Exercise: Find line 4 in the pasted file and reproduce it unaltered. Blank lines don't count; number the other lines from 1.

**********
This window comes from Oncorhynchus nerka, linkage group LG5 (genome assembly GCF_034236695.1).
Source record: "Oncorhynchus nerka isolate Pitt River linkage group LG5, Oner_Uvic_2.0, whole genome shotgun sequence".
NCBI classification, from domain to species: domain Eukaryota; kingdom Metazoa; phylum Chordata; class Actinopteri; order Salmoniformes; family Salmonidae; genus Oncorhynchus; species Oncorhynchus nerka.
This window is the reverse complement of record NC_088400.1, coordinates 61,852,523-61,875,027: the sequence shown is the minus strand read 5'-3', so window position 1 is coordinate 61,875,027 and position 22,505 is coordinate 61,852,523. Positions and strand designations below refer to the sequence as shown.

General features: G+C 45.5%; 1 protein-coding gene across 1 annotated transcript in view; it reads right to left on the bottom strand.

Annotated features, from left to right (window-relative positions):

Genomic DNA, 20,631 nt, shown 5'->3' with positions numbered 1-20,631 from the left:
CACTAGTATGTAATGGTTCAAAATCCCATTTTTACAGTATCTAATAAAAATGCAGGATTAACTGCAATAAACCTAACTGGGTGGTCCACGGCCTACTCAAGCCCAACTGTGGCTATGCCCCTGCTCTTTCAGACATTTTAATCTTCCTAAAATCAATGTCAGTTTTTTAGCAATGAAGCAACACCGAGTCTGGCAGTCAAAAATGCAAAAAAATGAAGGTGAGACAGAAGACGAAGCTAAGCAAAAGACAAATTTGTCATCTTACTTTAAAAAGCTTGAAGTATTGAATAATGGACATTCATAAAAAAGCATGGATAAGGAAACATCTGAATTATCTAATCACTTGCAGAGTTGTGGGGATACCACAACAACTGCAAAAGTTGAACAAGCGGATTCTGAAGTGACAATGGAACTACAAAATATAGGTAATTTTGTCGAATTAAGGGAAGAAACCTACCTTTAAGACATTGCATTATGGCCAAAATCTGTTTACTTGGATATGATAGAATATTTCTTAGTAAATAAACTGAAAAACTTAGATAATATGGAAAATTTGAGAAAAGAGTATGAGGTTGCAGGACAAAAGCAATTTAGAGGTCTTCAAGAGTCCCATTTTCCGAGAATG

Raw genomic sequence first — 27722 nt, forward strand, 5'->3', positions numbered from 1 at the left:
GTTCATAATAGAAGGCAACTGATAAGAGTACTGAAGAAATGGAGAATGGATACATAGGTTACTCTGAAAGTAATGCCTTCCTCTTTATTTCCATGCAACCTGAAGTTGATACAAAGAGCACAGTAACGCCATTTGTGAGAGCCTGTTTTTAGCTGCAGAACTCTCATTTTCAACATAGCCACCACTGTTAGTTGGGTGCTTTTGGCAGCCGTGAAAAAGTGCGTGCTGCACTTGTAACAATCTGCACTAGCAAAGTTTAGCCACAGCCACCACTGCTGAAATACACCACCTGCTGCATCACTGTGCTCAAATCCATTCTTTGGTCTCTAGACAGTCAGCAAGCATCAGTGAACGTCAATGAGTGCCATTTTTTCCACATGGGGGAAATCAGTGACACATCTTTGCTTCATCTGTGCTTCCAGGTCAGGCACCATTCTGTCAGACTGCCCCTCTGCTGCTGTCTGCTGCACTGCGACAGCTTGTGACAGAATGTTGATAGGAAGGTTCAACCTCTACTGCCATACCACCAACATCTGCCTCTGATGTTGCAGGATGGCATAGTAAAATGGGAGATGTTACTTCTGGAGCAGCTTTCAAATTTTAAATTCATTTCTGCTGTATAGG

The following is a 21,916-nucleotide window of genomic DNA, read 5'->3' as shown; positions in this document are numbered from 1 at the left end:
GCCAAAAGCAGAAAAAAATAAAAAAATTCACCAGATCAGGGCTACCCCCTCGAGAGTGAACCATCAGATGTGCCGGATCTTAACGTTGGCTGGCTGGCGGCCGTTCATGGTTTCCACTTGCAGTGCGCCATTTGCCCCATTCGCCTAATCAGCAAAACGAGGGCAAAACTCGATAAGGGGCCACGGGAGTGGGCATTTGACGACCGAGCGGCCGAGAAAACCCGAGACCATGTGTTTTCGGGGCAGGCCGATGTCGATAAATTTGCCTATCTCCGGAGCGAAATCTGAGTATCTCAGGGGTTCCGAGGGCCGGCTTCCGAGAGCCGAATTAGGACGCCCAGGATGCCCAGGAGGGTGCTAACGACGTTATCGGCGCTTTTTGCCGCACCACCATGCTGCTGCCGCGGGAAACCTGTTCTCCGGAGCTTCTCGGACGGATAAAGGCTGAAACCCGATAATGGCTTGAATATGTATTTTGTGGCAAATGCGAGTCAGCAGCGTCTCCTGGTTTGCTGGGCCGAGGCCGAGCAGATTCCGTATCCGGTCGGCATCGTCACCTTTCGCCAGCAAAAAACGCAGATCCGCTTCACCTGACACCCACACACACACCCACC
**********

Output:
This window is the reverse complement of record NC_088400.1, coordinates 61,852,523-61,875,027: the sequence shown is the minus strand read 5'-3', so window position 1 is coordinate 61,875,027 and position 22,505 is coordinate 61,852,523. Positions and strand designations below refer to the sequence as shown.